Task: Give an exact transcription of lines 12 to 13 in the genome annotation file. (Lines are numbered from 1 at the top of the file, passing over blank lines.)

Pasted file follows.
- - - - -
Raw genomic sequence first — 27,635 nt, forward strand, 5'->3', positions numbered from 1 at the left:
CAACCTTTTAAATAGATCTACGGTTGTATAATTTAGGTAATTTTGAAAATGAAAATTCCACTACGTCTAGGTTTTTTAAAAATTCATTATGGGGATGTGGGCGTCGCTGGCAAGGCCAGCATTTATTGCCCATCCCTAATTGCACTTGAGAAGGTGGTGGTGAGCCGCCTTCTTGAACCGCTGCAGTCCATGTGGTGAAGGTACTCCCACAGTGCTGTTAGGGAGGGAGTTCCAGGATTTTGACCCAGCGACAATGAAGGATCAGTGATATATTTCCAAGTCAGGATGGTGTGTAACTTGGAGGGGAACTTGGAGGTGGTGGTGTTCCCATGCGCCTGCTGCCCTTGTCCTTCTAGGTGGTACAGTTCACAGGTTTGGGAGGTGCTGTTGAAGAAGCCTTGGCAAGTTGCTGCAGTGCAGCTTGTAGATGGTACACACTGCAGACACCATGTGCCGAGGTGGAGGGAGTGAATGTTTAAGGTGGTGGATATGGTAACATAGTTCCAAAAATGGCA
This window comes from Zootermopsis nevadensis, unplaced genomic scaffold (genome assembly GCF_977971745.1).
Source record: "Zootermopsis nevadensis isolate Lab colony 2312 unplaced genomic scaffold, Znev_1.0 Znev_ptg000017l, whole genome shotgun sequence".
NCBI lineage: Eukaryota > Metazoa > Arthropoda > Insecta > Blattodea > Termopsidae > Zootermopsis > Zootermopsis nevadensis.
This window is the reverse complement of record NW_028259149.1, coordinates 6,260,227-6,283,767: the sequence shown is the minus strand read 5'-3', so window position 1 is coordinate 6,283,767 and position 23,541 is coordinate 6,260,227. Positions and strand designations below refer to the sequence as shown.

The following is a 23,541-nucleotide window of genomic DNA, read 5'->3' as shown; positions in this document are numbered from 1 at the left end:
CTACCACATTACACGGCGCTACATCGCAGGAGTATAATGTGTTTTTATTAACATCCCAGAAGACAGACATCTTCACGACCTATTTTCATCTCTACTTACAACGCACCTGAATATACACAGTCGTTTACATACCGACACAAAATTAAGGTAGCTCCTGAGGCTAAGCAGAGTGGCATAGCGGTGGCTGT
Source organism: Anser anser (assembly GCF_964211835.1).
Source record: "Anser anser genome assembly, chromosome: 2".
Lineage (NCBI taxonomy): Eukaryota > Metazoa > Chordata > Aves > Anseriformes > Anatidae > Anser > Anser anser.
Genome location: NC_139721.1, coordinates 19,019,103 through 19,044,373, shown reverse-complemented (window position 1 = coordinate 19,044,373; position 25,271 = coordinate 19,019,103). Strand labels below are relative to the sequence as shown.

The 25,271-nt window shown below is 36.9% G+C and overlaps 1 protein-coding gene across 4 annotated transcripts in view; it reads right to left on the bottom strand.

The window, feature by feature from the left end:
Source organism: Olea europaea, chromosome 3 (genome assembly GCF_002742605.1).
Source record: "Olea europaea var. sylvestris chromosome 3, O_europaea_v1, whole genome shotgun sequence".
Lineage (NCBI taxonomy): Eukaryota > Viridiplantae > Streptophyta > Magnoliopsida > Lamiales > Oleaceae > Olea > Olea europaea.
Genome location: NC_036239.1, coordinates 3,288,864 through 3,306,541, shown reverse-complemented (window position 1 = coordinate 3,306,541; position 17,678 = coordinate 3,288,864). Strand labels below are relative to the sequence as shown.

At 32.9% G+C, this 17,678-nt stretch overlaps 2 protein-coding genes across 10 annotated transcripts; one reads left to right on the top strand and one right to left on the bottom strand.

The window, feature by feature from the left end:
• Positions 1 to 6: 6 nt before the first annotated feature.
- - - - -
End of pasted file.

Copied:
Genome location: NC_139721.1, coordinates 19,019,103 through 19,044,373, shown reverse-complemented (window position 1 = coordinate 19,044,373; position 25,271 = coordinate 19,019,103). Strand labels below are relative to the sequence as shown.

The 25,271-nt window shown below is 36.9% G+C and overlaps 1 protein-coding gene across 4 annotated transcripts in view; it reads right to left on the bottom strand.